The master detective Sherlock Holmes (Basil Rathbone) and his faithful cohort Dr. Watson (Nigel Bruce) are back, preserved and digitally restored in 35mm to original condition by the UCLA Film and Television Archive. This newly restored version of the classic film includes the period war bond tag, studio logo and credits from its original theatrical release. Filled with ominous shadows and interesting camera angles, the visual beauty of the film in 35mm is stunning.
The Voice of Terror (1942) is loosely based on the Sir Arthur Conan Doyle story His Last Bow. It was the first film in the Sherlock Holmes series to bring the master detective and Dr. Watson into the terrifying modern world of Nazi sabotage and spies.
When taunting saboteurs warn of a Nazi invasion of the British Isles through their horrific radio menace the Voice of Terror, the British Intelligence's Inner Council calls in Sherlock Holmes to help in the crisis.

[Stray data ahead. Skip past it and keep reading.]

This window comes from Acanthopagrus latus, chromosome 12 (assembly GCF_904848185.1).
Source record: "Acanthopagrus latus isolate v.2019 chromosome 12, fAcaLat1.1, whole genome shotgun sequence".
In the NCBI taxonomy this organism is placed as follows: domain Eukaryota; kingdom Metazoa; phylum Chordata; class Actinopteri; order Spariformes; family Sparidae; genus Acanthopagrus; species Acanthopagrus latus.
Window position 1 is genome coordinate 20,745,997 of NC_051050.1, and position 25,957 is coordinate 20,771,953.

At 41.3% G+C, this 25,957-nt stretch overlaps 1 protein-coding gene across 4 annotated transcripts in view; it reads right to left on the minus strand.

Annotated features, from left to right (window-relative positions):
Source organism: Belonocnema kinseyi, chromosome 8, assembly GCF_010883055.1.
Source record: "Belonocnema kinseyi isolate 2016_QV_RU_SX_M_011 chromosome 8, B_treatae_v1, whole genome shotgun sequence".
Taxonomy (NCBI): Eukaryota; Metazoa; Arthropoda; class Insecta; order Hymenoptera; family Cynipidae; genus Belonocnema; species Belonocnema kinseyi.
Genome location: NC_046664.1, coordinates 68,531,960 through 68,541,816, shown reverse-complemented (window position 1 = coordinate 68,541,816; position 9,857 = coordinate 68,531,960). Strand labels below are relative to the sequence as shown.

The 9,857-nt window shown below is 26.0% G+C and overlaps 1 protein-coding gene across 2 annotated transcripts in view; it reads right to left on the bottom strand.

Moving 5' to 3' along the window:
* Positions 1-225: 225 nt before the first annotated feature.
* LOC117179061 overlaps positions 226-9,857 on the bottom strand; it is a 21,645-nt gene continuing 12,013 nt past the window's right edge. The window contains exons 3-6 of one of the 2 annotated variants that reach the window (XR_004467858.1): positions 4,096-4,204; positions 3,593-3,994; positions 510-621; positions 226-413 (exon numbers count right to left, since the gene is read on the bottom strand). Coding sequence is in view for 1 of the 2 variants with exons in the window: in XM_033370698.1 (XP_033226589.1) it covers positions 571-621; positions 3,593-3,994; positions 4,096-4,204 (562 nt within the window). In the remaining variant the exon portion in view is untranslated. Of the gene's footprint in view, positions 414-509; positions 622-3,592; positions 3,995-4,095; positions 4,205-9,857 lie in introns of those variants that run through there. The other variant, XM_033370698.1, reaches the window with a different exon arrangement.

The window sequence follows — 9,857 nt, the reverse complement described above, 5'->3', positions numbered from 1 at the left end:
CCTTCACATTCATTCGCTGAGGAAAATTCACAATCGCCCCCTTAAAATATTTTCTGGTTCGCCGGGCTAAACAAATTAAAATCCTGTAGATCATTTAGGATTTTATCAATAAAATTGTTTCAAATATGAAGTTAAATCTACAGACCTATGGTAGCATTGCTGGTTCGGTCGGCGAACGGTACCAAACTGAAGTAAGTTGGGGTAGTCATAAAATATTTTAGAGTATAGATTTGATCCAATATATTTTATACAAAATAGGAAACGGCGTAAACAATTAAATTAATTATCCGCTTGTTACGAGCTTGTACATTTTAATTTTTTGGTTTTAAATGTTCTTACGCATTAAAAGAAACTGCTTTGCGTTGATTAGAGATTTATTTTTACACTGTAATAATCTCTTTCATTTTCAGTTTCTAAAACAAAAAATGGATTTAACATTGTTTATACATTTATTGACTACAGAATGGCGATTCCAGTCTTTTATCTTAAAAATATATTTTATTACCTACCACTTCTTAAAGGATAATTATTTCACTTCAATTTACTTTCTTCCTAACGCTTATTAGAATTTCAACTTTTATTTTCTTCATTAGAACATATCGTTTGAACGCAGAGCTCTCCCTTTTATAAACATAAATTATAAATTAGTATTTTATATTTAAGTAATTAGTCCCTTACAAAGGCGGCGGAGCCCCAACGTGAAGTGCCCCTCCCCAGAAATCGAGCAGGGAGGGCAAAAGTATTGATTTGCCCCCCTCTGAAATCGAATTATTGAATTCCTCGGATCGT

On the first night of their inquiry, Holmes and Watson find a dying man on their doorstep. His last word sends Homes to London's seedy Limehouse district, where he enlists the aid of Kitty, the sweetheart of the slain man, to help find the saboteurs.
With the Voice of Terror promising new destruction in the coming days, Holmes and Watson must hurry to solve a complicated puzzle of terrorism and espionage.
Based on the Sir Arthur Conan Doyle story HIS LAST BOW, this is the first of the Sherlock Holmes mysteries to transplant the master sleuth from Victorian crime scenes to the world of wartime espionage. Set in WWII London, Holmes (Basil Rathbone) is hired by the British Inner Council to find the German spy who has been passing information to a Nazi propaganda broadcaster known as the "Voice of Terror." The radio menace announces various acts of sabotage as they are happening and warns of a Nazi invasion of Britain, prompting Holmes and the trusty Dr. Watson (Nigel Bruce) to scour London's seedier quarters in search of the dastardly saboteurs.